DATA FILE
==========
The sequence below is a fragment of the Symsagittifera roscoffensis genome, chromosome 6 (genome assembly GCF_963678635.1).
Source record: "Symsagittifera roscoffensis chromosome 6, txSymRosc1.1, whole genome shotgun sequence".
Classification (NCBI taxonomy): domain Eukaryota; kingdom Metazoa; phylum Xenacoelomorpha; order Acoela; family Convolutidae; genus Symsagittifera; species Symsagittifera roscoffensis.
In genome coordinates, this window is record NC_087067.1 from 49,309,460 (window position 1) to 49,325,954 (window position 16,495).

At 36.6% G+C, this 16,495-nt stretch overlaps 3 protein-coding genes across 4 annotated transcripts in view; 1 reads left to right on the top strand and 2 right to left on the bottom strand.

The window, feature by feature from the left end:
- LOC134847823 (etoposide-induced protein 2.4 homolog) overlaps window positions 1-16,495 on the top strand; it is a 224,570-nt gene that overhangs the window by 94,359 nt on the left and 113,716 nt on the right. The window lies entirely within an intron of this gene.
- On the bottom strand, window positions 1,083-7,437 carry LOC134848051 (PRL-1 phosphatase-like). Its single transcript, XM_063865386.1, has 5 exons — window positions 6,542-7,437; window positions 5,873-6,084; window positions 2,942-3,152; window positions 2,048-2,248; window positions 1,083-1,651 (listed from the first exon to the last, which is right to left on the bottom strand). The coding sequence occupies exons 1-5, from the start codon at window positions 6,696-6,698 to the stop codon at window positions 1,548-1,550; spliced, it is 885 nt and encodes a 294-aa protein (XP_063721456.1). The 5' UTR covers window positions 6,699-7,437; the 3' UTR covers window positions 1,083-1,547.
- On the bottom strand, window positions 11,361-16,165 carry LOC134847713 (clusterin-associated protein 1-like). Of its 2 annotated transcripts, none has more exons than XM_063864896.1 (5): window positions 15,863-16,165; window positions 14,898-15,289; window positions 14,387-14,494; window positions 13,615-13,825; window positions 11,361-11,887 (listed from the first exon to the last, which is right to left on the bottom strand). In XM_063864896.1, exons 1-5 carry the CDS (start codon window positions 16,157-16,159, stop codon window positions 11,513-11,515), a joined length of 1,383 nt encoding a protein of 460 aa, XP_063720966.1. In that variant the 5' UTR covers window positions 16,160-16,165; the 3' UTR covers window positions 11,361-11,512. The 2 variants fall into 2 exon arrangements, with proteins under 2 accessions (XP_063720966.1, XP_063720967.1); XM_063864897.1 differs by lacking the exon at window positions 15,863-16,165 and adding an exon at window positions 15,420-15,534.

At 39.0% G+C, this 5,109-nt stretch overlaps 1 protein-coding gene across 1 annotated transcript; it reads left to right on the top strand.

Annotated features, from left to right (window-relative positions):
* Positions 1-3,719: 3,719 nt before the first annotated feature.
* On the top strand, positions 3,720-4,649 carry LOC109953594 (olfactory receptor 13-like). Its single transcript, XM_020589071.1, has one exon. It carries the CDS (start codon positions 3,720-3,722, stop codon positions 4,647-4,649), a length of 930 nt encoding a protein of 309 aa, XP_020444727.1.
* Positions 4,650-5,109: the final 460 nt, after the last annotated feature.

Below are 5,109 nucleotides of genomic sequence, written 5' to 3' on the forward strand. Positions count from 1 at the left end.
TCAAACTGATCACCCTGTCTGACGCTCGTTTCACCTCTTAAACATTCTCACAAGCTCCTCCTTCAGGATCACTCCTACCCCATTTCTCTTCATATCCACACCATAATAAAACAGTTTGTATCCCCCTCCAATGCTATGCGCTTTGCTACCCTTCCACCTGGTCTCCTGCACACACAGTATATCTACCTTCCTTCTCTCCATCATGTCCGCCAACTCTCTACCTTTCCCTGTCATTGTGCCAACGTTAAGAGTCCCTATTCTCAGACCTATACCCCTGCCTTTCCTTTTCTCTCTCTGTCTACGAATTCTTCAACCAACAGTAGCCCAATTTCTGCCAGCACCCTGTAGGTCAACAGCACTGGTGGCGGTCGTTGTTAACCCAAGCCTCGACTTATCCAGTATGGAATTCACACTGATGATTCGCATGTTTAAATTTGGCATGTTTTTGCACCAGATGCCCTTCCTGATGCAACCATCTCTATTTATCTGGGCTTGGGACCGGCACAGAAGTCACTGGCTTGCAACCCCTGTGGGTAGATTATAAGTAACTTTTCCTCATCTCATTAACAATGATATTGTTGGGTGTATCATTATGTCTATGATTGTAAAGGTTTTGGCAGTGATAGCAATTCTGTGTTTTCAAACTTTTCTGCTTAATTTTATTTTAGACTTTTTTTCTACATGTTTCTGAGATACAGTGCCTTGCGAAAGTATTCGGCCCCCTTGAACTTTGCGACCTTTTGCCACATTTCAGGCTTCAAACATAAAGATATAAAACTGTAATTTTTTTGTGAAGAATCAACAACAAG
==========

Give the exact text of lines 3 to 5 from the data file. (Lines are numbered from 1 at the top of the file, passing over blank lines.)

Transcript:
Classification (NCBI taxonomy): domain Eukaryota; kingdom Metazoa; phylum Xenacoelomorpha; order Acoela; family Convolutidae; genus Symsagittifera; species Symsagittifera roscoffensis.
In genome coordinates, this window is record NC_087067.1 from 49,309,460 (window position 1) to 49,325,954 (window position 16,495).

At 36.6% G+C, this 16,495-nt stretch overlaps 3 protein-coding genes across 4 annotated transcripts in view; 1 reads left to right on the top strand and 2 right to left on the bottom strand.